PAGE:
Painting in a Post-Communist Era

Although the Berlin Wall started coming down over twenty years ago and, by then, Communism as an ideology became a thing of the past in Europe, the influence over a young, and not so young, generation of painters remains. The New Leipzig School in East Germany, and the Romanian school, seem to have a common key point: technique. While the Western European schools jumped on the Conceptualist wagon; the Eastern European bloc continued with the traditional training method of concentrating on the disciplines of figurative art. They drew from nude models and learnt to master the techniques of perspective. A worldwide appetite for well-crafted paintings that were more and more difficult to find were awaiting.

Beers.Lambert Contemporary
in Shoreditch, London, is presenting us with a solo show by Dan Voinea, who graduated in 1997 from the National University of Arts in Bucharest. Voinea confronts the audience with highly constraint and claustrophobic set of scenes with a hidden narrative that leaves the viewer intrigued; not by what they are seeing, but by what they not. He pushes the boundaries between realism and surrealism. Exceptionally well-executed, they are a treat to watch.

Kurt Beers, previously a communications manager who worked for two former prime ministers in Canada, is now the director at Beers.Lambert Contemporary. He has kindly agreed to explain us why he chose Voinea for an exhibition at his gallery.

What struck you first to invite Voinea to a solo show?

The gallery maintains a loose focus on painters through our exhibition schedule, but at times it can be difficult to find a painter that conveys the right kind of perspective consistently to warrant a solo show. Further to this is a book I am writing with the publishers Thames & Hudson, entitled 100 Painters of Tomorrow, and I have my eyes peeled for new and interesting perspective in painting. I also feel that right now on the international art scene the tides seem to be shifting – ever so minutely – toward a reinvested interest in figurative painting. We are seeing more and more figuration in various guises, paired with technical brilliance, and Dan is one of these artists that assumes a distinct voice paired with strong technical ability. I had been following the careers of Dan and a number of painters with similar tendencies, but Dan’s work spoke to me on a number of levels. Furthermore I felt that the gallery hadn’t quite exhibited anything quite like this previously; there is such a saturation and drama to his works, alongside a real adherence to realism that is countered quite radically by abstraction.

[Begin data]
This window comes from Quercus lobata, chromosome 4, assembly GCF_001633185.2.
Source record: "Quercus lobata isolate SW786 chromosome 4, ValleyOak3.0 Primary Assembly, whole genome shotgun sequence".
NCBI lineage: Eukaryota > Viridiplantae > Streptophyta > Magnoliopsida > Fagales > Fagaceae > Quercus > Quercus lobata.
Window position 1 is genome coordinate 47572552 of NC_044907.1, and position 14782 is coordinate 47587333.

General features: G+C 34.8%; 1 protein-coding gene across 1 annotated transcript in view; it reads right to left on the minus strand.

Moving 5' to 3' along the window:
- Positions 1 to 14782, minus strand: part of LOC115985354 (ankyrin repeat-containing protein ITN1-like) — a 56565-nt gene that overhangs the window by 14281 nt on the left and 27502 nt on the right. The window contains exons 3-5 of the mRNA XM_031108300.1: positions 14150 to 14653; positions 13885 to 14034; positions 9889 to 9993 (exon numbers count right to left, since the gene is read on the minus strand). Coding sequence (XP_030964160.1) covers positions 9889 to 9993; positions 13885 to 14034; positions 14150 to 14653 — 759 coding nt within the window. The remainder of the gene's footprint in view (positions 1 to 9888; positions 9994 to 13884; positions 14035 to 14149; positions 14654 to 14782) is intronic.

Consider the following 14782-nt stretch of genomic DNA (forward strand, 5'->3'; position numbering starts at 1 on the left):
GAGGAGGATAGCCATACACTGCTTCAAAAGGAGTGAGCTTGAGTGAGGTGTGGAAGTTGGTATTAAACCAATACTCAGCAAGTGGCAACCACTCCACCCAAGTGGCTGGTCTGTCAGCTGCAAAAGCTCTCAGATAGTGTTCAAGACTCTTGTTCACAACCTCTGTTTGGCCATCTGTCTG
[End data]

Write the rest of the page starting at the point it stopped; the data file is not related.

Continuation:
What differences and similarities can you point out with other established Romanian painters such as Ghenie?

I think more importantly than pointing out the similarities and/or differences – and clearly there are both – is to make note of the trends that are occurring internationally. There appears to be something of a ‘Romanian School’ of painting surfacing the past couple of years with Ghenie more or less spearheading this movement, but artists historically have operated and worked within and in opposition of groups, micro-movements, and similarities in ideology and tendency. An easy comparison is to consider the Surrealists, I think its foolish to assume that only one of these artists pinpointed the movement or articulated what Surrealism truly was and is: what is exciting is to think a group of artists are working in a manner that can still be considered new and exciting in today’s artistic economy. I do think that Dan articulates certain elements in his paintings that are unparalleled by the others working in this method, and that’s why I wanted to exhibit his works. There is a real methodical purpose to these works, a precision of both painterliness and narrative that is total subverted within the confines of the same painting.

A Momentary Rise of Reason is an exhibition in uncertain times. It is a pause, a reflexion, of a reality that currently borders the surreal.

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